U.S. Military Build-Up In Asia Pacific: Threat Of Regional Conflict
Xinhua News Agency
August 24, 2012
US should stop military build-up in Asia Pacific
BEIJING: Senior military officials of the United States and Japan confirmed on Thursday that the two countries were discussing the option of adding another X-band early-warning radar at the island nation’s northern Shariki base to contain missile threats.
Though the US State Department promptly denied that the missile defense hardware is targeted against China, yet considering the US’ persistently deliberate exaggeration of “China’s military threat,” the denial is at best a poor lie.
With intensive joint military drills and insidious arms deployment, the US moves to expand military presence in the Asia-Pacific are detrimental to regional peace and stability.
Right at the moment, when Tokyo is wrestling with Beijing over China’s Diaoyu Islands and a number of other territorial disputes in the Asia-Pacific are still boiling, Washington’s military build-up in the area would further fuel the already flaring antagonism.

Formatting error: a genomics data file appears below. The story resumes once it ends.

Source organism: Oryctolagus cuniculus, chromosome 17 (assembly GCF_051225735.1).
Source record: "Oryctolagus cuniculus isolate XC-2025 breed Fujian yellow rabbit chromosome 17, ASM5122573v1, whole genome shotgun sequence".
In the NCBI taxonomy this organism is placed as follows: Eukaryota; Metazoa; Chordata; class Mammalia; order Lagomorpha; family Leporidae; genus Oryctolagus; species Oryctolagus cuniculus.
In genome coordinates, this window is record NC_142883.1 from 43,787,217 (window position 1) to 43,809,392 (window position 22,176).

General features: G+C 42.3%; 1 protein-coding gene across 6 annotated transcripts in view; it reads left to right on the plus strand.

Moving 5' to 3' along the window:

It has become a tradition for the United States to identify an “enemy country”. With the disintegration of the former Soviet Union, a rising China has appeared to be the next choice.
By driving wedges between China and its neighboring countries, the United States intends to undermine the conditions that could favor China’s development, so as to keep its self-claimed leadership in the region unrivaled.
Washington is playing a double game by diplomatically welcoming China’s rise on the world stage on one hand, and covertly curbing the latter’s development on the other.
Beijing has been explicit in its commitment to peaceful development and insists on bilateral talks to solve territorial disputes with its neighbors. A peaceful neighborhood is in China’s own interests.
US politicians have to understand that the biggest enemy their country faces is not China’s rise, which is inevitable. It is Washington’s inability to co-exist and cooperate with an emerging power.
Washington should revise its false-hearted China policy, and keep good faith with the “stay-neutral” stance toward the regional territorial disputes.
If the United States allows its Cold-War thoughts to go unchecked, there is a real danger that those disputes could spiral out of control and the whole region be sucked into military confrontation.